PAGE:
This beautiful adaptation of Joseph O’Connor’s 2004 novel was devised by Moonfish Theatre, a Galway-based company. Using a bare stage flanked on two sides by a variety of sound-making devices and visual projection technologies, the six actors move in and out of character roles, as well as singing, playing music, and managing the images and sounds that enhance the narrative.
O’Connor’s Star of the Sea is a sprawling novel about a famine ship crossing from Ireland to America in 1847. Numerous character arcs interweave and collide, as O’Connor evokes not just the horrors of an Atlantic crossing but also the backstories of the passengers who embark from different social and economic circumstances. The ravages of Ireland’s Great Famine haunt them all, but its effects on their lives play out differently depending on their stations, with devastating consequences for them all.
Moonfish elects to focus on just several of O’Connor’s many tales: Mary Duane is a young woman whose life links many of the stories told. As a girl, she and the boy who becomes her master, Lord Merridith, maintain a warm friendship that evolves into love. But as Merridith assumes his power and privilege, he’s required to change his affections for his friend into the control of a master over a servant, which he does with ruthless self-concern. The evil Pius Mulvey later impregnates Mary, then leaves her to become a criminal in England before he makes his sorry way to the ship. Pius’s good brother, Nicholas, stays behind raising Pius’s child with Mary, after Mary sets sail for America with the ruined Lord Merridith, in whose employ she’s now imprisoned. And Lord Merridith’s wife marries the landowner because a woman of her class must.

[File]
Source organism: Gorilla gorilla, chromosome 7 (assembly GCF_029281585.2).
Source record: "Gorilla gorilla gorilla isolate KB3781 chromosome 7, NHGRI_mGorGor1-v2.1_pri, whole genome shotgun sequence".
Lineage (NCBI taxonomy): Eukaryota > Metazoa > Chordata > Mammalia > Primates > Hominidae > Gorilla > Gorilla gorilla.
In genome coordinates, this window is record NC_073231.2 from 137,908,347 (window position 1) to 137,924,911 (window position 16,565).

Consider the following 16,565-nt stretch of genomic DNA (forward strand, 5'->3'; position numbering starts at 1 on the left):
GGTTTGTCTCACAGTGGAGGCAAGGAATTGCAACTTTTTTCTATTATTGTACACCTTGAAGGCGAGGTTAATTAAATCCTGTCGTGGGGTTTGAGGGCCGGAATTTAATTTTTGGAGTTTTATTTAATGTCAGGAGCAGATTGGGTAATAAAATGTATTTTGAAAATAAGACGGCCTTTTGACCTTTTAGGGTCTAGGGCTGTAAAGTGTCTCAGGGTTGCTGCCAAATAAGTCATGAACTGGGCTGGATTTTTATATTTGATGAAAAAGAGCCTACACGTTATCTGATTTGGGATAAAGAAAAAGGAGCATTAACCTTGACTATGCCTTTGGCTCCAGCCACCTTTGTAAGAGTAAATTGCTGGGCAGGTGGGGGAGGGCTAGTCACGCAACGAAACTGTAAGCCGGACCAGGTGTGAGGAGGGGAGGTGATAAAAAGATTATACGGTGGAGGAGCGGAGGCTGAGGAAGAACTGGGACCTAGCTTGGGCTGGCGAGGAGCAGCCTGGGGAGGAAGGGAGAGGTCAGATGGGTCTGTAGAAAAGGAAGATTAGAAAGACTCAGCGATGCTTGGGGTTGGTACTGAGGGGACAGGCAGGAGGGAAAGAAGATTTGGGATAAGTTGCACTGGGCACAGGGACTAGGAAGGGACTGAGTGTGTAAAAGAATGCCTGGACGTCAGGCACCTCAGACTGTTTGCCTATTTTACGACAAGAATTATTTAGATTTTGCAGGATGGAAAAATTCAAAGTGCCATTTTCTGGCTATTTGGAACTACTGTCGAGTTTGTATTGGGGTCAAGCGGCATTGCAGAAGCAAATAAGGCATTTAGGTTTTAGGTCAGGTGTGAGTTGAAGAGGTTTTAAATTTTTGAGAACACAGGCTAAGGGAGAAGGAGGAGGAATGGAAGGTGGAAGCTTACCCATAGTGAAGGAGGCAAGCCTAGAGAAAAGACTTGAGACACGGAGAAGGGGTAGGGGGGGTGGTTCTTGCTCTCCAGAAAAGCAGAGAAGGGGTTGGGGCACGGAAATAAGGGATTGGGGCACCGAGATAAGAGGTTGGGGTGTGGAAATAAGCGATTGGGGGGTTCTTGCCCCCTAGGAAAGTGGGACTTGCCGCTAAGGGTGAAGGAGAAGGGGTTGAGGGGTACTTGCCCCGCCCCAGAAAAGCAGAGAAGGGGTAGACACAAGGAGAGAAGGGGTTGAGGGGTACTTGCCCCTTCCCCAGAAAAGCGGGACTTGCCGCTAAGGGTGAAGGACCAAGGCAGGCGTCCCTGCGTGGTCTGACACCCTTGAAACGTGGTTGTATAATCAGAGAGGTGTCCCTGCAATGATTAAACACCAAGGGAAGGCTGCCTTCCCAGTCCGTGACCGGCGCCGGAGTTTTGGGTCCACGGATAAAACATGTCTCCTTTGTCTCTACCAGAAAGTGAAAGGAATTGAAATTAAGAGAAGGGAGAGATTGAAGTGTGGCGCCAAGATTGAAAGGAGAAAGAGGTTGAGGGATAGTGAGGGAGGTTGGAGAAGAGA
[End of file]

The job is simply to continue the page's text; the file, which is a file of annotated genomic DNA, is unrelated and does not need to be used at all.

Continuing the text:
In Moonfish’s treatment, these individual stories matter less than how their theatricalizing makes them a tapestry of collective historical experience. For instance, Nicholas describes people in Connemara dying from hunger; the scene ends with him jumping from a cliff with his baby in his arms to ensure a quick and less painful death than they’d suffer from starvation. Although the moment is wrenching and beautifully, it’s only part of the whole story’s fabric and momentum. Nicholas’s death sits beside Mary’s humiliation, when she’s assaulted sexually on the ship by Lord Merridith, the man she once loved, since their class differences make their relationship impossible but don’t quench his desire for her. Mary’s assault echoes against the image of Lord Merridith refusing to hear Nicholas’s plea on behalf of the tenants to save them from death. Merridith’s minion insists the man is busy playing cards; we see his silhouette on a screen, his head thrown back in laughter while his people die.
Star of the Sea is performed in Irish and English, though O’Connor’s novel is only in English. The bilingual production helps non-Irish speakers understand the Irish dialogue by translating snippets in real time. One of the performers stands at a laptop stage left, looking into the scene throughout the production. You gradually realize that she’s writing the English words we see projected on a sepia-toned screen meant to resemble a torn sail. Her handwriting—in two different evocative old-fashioned fonts—tracks the Star of the Sea’s progress toward New York, as well as providing bits of translation written in the third-person while the character talks. Without using obvious and distracting supertitles, the translation becomes part of the means through which the whole production narrates its tale.